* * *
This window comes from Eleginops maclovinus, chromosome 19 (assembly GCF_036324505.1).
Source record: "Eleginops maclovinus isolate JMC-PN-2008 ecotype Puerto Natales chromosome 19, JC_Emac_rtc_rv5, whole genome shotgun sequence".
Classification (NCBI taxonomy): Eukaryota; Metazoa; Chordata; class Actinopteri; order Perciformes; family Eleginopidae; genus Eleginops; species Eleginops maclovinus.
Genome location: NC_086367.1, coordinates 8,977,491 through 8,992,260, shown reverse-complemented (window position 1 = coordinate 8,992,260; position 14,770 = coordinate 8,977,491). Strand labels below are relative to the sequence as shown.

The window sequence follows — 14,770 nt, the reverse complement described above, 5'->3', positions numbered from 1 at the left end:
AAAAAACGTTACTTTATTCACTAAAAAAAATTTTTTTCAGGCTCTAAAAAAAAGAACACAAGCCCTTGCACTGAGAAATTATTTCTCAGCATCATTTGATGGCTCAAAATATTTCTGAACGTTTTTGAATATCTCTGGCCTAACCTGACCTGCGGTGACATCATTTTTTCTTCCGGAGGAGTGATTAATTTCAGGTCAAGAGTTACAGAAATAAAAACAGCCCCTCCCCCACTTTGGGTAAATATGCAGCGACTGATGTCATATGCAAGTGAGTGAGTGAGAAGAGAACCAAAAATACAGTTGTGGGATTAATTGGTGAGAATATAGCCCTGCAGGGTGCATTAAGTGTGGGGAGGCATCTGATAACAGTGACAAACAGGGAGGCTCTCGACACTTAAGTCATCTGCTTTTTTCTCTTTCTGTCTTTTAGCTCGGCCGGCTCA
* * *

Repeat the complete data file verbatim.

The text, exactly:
This window comes from Eleginops maclovinus, chromosome 19 (assembly GCF_036324505.1).
Source record: "Eleginops maclovinus isolate JMC-PN-2008 ecotype Puerto Natales chromosome 19, JC_Emac_rtc_rv5, whole genome shotgun sequence".
Classification (NCBI taxonomy): Eukaryota; Metazoa; Chordata; class Actinopteri; order Perciformes; family Eleginopidae; genus Eleginops; species Eleginops maclovinus.
Genome location: NC_086367.1, coordinates 8,977,491 through 8,992,260, shown reverse-complemented (window position 1 = coordinate 8,992,260; position 14,770 = coordinate 8,977,491). Strand labels below are relative to the sequence as shown.

The window sequence follows — 14,770 nt, the reverse complement described above, 5'->3', positions numbered from 1 at the left end:
AAAAAACGTTACTTTATTCACTAAAAAAAATTTTTTTCAGGCTCTAAAAAAAAGAACACAAGCCCTTGCACTGAGAAATTATTTCTCAGCATCATTTGATGGCTCAAAATATTTCTGAACGTTTTTGAATATCTCTGGCCTAACCTGACCTGCGGTGACATCATTTTTTCTTCCGGAGGAGTGATTAATTTCAGGTCAAGAGTTACAGAAATAAAAACAGCCCCTCCCCCACTTTGGGTAAATATGCAGCGACTGATGTCATATGCAAGTGAGTGAGTGAGAAGAGAACCAAAAATACAGTTGTGGGATTAATTGGTGAGAATATAGCCCTGCAGGGTGCATTAAGTGTGGGGAGGCATCTGATAACAGTGACAAACAGGGAGGCTCTCGACACTTAAGTCATCTGCTTTTTTCTCTTTCTGTCTTTTAGCTCGGCCGGCTCA